Elegantly Understated Renoir a Drama of Artistic Imagination
At 74, celebrated impressionistic painter Pierre-Auguste Renoir (Michel Bouquet) is in declining health. To paint, his arthritic condition demands that his brush be tied to his hand, and although the mind is still sharp the body seems to be working in direct opposition to every one of his careful brushstrokes.
It is 1915 and WWI has thrown the European continent into chaos. Pierre-Auguste’s two eldest sons Pierre (Laurent Poitrenaux) and Jean (Vincent Rottiers), both veterans of the war, have joined him at the family home on the French Riviera, the latter suffering a devastating injury to his leg that has him in constant pain. Youngest son Claude (Thomas Doret), still a teen, also lives on the estate, dreaming of one day joining his brothers on the battlefield even though both men aren’t exactly enthusiastic about his doing so.
Into this familial mélange comes 15-year-old beauty Andrée “Dedee” Heuschling (Christa Théret), an intriguing ingénue recommended as a model for Pierre-Auguste by none other than Henri Matisse. At first the elder Renoir sees himself as too old and too frail to capture the young woman’s beauty. But the longer she remains on the property the more inspiration he finds his aging, aching hands reinvigorated. She has awakened something inside Jean as well, the battle-scarred veteran curiously drawn to her, the young man connecting with Dedee in ways that will affect him for the remainder of his life.
Thus the stage is set for a true story involving two of France’s most celebrated artists, the father a painter of celebrated renown while his son is soon to become a cinematic auteur who will go on the make some of the greatest motion pictures ever made (The Rules of the Game, Grand Illusion). But director Gilles Bourdos (Afterwards) does not allow his drama to slip into sentimentality, refuses to let treacle to overwhelm any of the robust melodrama, allowing the characters and their actions to evolve naturalistically thus giving the movie a loving ebullience that’s difficult to resist.
The film plays a bit like a 1915 version of Olivier Assayas’ Summer Hours, only here the characters are real and the events being depicted are inspired by historical recollections. While many of the conversations are obviously imagined, they still have a vibrancy that feels luxuriously real. This is probably in large part thanks the to the fact Bourdos and Jérôme Tonnerre’s screenplay is based in large part on Jacques Renoir’s memoir Le Tableau Amoureux, the pair, assisted by collaborator Michel Spinosa, writing a dexterous scenario for parent and child to interact within.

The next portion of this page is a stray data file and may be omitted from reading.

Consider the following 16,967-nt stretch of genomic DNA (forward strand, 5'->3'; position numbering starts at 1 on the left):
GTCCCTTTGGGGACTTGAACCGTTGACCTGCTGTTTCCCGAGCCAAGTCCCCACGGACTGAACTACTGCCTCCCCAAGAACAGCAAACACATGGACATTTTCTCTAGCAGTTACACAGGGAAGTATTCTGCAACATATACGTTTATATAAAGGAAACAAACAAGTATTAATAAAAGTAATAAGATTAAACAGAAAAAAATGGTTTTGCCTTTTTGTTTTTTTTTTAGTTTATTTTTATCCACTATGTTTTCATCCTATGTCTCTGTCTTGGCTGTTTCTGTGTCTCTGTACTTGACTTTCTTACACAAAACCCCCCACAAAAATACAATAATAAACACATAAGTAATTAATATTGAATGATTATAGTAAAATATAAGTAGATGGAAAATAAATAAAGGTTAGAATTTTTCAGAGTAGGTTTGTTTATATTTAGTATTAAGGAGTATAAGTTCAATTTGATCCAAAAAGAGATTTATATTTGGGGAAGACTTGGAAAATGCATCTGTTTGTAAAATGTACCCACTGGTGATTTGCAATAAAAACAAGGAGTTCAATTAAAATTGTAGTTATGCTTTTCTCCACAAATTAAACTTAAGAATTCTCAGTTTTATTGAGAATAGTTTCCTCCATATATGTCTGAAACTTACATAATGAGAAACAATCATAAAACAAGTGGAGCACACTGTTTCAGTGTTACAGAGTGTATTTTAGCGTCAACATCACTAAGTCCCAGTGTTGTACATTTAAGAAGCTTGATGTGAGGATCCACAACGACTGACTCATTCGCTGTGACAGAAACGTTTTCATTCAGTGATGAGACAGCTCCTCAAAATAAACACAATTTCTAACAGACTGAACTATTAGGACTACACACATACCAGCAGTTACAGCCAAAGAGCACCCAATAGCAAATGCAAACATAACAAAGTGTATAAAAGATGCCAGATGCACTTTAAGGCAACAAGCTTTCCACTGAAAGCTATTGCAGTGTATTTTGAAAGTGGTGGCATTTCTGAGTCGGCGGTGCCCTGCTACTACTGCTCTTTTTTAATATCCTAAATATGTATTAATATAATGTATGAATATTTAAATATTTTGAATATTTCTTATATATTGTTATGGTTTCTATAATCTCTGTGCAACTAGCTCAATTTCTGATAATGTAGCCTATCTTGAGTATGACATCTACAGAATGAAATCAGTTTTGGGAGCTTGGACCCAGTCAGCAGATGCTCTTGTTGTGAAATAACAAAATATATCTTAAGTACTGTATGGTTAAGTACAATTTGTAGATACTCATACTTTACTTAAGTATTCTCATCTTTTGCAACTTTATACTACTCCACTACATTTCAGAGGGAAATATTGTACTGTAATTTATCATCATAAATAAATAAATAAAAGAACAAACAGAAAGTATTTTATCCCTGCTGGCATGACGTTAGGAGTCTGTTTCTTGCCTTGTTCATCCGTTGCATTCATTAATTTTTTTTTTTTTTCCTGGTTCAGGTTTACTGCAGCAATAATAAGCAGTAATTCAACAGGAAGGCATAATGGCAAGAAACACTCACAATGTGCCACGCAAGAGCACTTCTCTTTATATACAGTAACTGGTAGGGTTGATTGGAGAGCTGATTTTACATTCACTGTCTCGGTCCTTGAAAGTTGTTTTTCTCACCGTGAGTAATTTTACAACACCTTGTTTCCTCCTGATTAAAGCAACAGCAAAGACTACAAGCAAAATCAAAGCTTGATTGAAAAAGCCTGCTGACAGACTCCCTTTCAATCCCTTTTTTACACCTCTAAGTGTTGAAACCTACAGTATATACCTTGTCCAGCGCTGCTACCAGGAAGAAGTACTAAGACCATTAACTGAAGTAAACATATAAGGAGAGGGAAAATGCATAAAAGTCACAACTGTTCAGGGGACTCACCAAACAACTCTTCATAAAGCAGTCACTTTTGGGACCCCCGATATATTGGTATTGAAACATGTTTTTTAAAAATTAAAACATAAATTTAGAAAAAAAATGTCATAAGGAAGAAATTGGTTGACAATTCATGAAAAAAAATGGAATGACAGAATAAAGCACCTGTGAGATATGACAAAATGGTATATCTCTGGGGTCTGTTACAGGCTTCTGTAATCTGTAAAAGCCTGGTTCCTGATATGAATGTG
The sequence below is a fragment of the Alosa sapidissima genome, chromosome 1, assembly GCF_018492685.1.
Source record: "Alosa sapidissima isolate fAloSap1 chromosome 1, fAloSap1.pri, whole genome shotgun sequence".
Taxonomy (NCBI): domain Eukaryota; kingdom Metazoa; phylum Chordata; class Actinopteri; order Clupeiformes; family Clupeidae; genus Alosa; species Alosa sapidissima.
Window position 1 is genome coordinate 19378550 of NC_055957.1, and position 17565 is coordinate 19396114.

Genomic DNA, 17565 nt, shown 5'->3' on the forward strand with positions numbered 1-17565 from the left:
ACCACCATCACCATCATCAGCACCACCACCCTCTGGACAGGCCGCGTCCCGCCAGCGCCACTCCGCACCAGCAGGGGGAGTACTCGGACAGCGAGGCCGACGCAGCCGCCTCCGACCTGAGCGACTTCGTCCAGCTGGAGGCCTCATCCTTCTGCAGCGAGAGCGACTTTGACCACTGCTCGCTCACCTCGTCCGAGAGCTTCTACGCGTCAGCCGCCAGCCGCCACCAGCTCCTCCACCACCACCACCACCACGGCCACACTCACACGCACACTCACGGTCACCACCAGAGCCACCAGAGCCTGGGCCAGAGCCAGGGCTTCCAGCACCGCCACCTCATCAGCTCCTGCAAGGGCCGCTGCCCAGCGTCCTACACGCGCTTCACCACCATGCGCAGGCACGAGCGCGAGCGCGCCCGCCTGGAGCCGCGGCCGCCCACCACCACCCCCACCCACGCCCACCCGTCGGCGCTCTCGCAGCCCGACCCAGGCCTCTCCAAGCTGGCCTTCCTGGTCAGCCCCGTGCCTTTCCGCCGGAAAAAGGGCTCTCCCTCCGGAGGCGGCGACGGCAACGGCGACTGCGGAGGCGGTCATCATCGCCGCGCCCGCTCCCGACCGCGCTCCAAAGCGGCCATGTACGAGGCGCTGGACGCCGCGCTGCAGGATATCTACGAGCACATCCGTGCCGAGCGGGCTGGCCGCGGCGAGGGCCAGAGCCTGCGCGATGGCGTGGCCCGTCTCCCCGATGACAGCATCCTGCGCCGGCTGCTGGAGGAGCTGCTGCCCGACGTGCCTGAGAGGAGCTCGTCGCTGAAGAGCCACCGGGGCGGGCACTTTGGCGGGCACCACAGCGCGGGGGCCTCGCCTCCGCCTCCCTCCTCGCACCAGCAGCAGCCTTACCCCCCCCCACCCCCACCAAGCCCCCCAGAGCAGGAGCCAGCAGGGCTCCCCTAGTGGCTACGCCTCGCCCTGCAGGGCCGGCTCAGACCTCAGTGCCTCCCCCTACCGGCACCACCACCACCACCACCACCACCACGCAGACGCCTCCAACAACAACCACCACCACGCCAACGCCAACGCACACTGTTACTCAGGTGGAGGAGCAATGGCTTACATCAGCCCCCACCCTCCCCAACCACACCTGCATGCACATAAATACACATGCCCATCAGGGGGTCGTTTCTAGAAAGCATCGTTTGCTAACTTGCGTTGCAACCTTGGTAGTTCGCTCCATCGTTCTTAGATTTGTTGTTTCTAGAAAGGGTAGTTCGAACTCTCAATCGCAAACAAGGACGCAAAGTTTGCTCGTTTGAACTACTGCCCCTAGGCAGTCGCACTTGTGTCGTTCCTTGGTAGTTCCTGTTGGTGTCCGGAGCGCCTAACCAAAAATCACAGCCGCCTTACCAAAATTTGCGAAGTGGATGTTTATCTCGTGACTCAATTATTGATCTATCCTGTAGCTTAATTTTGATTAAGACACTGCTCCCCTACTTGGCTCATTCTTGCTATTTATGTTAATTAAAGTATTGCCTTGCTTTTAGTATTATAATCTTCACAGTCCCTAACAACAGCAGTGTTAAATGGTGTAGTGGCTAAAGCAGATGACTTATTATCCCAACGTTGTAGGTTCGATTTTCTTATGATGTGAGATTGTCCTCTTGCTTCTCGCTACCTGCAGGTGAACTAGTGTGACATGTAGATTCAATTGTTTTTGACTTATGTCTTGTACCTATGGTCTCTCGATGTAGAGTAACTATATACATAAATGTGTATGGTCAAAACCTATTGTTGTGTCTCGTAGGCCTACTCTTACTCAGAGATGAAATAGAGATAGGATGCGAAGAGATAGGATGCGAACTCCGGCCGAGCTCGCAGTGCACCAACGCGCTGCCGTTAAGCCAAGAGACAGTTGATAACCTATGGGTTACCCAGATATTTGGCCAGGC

In many ways Dedee is the star of the show. She gives Pierre-Auguste the energy to create some of his most iconic latter works while at the same time producing an interest in the still-new world of cinema into Jean that would spark in him the desire to craft some of the greatest films ever produced. Young Théret is an almost hypnotic presence within the confines of the story yet Bourdos never turns the character into something she was not, actress and director grounding Dedee in a way that is both authentic yet ethereal, a tricky high-wire balancing act to be sure.
As good as she is, and as great a job as Rottiers does matching her luminescent intensity, the spotlight still belongs to the iconic Bouquet. The actor, known for superb performances in a number of noteworthy classics ranging from The Bride Wore Black to Toto the Hero to All the Mornings of the World, is incredible, and the way he goes through the entire range of the painter’s emotional tumults while still keeping him sharp-eyed and mentally acute is astonishing. Even though Pierre-Auguste knows his days are nearing their end his lust for life is felt in every brushstroke, the raising of an eyebrow enough by itself to send the mind racing to figure out what is going on beneath the surface, while a slight twinkle lingering in the corner Bouquet’s eye is enough to speak volumes.
The movie, while just under two hours in length, can feel a little long, Bourdos allowing Mark Ping Bing Lee’s (In the Mood for Love) camera to linger a few beats more than necessary now and then. I also can’t say I ever got a good feel for either of the two other Renoir brothers, both Pierre and Claude faceless figures I knew no more about at the end of the film than I did at the beginning of it.
There is still a magnetic majesty to all of this I did not want for a single second to resist. Watching this movie was a beguiling joy that brought a smile to my face and filled my heart with the kind of rapture that lingered there for hours afterwards. Renoir drips with insight and meaning, its depiction of two famed artists both justly celebrated today as game-changing trendsetters one all involved can be justifiably proud of.
Film Rating: 3 (out of 4)